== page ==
Rounding errors, loss of accuracy, and storing price and time data

Discussion in 'Data Sets and Feeds' started by abattia, Nov 11, 2011.

  1. How do you store price and time data in your database to avoid rounding errors and preserve accuracy:

    For prices, I use centicents (so $123.4501 becomes 1234501).

    For time, I currently don’t keep greater accuracy than second, so I just store 11/10/2011 10:01:31 as a string (“20111011”) and an integer (“100131”).

    What do you do?

    Anyone storing sub second time? Do you store the sub second bit with the super second bit? Or have a separate column for this?
  2. Mr_RC


    Well, I store whatever I have to store. If sub-second is given I store sub-second, if I have 10 digits I store 10 digits. KISS
  3. Time, including any subsecond portion, all in one column?

    Reason I ask is I've seen nanosecond subsecond data given its own column. I suppose it helps with quicker reading/access of tick data and analysis of events at subsecond level? And I assume helps avoid accidental rounding???

    Schucks! Thanks!
    ... but I barely know you
  4. Isn't a native time type in your database? Why are you micromanaging the storage of time? Even if you are using hdf5, you can just store it as miliseconds past unix/windows epoch - which is supposed as a builtin function in most languages.

  5. Thanks.

    I’m in no way pretending to be any sort of expert (as my post doubtless reveals very clearly!). I’m a self taught C# (monodevelop) and SQL Express R2 enthusiast …

    But, if I had very many events occurring in a single second (zillions, say … like say all the order submits, executes, cancels at all levels for a high volume instrument on BATS or NASDAQ), and my database held all those events for each day (so many thousands of seconds X zillions of events), and also held years of data (thousands of days X …. etc … etc)…

    - - ->

    … if I then wanted to analyze events that happened each day say between 12h00m00 and 12h00m01 across all the days …

    - - ->

    … wouldn’t the data access process work faster if I had “12h00m00” sitting as an entry for all the data I needed to access. Then it would just be a question of selecting data where the super second time column had “12h00m00” in each row, and ignoring the rest?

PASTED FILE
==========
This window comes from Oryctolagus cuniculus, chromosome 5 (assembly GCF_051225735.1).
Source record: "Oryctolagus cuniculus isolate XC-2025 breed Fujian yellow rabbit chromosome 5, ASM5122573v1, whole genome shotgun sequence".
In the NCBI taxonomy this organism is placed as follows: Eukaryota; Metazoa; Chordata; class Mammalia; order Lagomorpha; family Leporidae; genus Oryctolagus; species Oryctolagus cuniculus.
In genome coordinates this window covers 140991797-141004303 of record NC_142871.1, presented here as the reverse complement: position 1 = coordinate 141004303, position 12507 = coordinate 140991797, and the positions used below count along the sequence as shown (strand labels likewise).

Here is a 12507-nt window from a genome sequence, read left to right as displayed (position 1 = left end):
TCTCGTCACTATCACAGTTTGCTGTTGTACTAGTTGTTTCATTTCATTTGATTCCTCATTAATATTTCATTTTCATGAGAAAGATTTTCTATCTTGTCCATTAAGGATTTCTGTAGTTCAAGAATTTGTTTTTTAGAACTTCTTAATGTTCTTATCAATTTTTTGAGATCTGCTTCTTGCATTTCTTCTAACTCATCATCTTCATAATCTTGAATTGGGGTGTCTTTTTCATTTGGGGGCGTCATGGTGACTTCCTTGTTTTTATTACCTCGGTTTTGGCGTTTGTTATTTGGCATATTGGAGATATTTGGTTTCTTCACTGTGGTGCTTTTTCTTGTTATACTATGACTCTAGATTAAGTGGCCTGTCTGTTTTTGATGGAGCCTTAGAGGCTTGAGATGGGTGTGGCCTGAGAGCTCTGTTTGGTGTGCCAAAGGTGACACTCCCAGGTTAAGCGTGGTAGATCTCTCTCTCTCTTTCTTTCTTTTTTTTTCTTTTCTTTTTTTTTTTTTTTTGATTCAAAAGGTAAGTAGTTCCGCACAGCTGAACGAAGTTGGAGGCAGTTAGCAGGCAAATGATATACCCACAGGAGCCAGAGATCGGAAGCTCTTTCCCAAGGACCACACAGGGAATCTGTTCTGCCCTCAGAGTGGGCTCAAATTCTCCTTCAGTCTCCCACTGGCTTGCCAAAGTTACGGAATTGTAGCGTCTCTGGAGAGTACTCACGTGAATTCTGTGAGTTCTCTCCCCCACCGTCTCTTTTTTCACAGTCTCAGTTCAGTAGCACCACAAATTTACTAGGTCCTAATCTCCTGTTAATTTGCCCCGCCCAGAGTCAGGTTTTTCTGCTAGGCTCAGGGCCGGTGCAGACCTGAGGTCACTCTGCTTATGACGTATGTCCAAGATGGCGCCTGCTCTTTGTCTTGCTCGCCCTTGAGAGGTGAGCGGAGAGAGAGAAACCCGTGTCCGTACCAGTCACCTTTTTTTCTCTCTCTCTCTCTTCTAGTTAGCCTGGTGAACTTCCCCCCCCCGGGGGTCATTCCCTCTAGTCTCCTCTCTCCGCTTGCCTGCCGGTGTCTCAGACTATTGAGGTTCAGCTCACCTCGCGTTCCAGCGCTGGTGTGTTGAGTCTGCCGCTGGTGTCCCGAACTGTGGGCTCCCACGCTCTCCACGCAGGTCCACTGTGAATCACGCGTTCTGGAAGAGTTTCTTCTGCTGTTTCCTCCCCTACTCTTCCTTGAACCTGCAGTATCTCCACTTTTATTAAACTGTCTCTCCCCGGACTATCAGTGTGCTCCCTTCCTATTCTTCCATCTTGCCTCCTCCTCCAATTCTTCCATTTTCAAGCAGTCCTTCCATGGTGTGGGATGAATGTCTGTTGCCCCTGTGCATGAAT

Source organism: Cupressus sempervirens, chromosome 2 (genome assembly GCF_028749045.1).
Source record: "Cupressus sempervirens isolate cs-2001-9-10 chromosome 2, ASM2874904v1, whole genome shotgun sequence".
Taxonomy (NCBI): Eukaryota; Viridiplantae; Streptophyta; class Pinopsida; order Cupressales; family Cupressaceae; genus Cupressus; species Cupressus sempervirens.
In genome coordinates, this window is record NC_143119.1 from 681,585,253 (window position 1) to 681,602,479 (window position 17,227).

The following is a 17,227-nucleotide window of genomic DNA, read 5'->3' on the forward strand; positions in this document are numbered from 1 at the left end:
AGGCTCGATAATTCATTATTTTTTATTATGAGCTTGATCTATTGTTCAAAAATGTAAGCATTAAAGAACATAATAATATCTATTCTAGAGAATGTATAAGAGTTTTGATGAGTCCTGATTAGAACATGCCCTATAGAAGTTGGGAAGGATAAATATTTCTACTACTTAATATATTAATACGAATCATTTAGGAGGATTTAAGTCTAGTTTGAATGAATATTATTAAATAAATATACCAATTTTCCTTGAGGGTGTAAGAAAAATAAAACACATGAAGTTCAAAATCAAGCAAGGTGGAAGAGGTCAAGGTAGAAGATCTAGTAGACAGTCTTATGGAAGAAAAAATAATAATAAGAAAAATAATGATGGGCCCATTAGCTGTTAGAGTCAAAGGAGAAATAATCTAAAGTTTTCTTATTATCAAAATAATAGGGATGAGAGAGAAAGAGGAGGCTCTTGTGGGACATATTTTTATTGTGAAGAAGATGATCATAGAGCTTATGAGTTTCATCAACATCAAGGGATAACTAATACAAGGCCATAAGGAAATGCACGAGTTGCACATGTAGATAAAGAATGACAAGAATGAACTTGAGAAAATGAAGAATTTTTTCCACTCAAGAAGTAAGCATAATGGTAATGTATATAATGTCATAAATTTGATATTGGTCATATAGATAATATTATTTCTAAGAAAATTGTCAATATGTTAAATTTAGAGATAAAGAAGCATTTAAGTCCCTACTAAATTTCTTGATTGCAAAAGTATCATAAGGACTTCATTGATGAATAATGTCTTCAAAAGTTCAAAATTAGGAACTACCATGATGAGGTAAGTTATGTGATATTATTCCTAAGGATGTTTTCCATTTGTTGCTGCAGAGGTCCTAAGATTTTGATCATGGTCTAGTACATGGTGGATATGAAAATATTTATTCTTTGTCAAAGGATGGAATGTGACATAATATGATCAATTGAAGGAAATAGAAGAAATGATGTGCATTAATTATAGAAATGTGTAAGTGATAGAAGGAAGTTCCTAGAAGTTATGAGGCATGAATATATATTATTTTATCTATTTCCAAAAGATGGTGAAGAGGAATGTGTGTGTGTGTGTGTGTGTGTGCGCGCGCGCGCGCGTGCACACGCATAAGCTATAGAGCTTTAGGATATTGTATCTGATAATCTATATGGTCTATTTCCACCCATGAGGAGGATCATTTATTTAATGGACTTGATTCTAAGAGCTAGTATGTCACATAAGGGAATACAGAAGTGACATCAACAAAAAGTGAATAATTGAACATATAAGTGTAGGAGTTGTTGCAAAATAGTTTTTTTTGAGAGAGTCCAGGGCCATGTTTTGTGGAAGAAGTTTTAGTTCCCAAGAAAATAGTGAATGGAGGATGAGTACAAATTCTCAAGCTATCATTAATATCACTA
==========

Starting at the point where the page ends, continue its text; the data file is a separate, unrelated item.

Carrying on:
[If I’ve committed some basic school boy error in my understanding of databases, bare with me for a few more moments for enough time to set me straight! Thanks!]
  6. I think that's a fair question.

    You can have two fields: a date field (smalldatetime in ms sql server), and a time field (datetime, but use store the time - datetime handles milliseconds). That way, you can query any particular time slice without bothering to do anything with the date.

    If you index both, your query efficiency is pretty good.

    SqlDataReader and the .Parameters.AddWithValue of a SqlCommand object will convert your c# data type into native database types.

    DON'T do your own data encoding. It's not worth it and it will degrade performance.

  7. Reading from MSDN (, in .NET Framework 4 “… Time values are measured in 100-nanosecond units called ticks”.

    Same for 4.5 and Silverlight …

    Therefore, unless I’ve misunderstood the foregoing, sub-100 nanosecond timing (i.e. sub-tick) isn’t handled in .Net Framework, and “own coding” is the only way forward. No?
  8. Are you saying that you want to be able to handle sub-tick time resolution?

    In that case, I suppose you have to handle it yourself - but if that's the case - .Net's datatypes is the least of your problems: the latency in hardware/network/IO->OS->APIs->your code can introduce non-determinism in sub-tick time.

    That is - under what possible scenario will you ever care about sub-tick time intervals?

  9. I have seen trading events sequenced and timed with nanosecond precision. Order matching simulators need to handle this precision correctly to simulate order queues and order matching. The data behind such a simulator needs to reside in a database.
  10. Interesting - but kind of irrelevant, no? (assuming you are not doing ultra-high-frequency trading or writing matching algorithm simulations).

    Since you are unlikely really encounter either of these two scenarios in real life trading (again, presuming you aren't doing any of the two above) since (1) your network/os/io layer will create such large latency in sub-tick stamped data such that they are more or less useless on their own, and (2) why would you bother doing anything with order matching - doubt you are working on high freq execution algos.

    Finally, if you really have such data (they are probably REALLY expensive), you'd either have to parse the custom date-time format anyway - in which case, just store them as some sort of double valued nano-seconds since epoch time, or compress them to lower resolution data that can actually be used.

    #10     Nov 16, 2011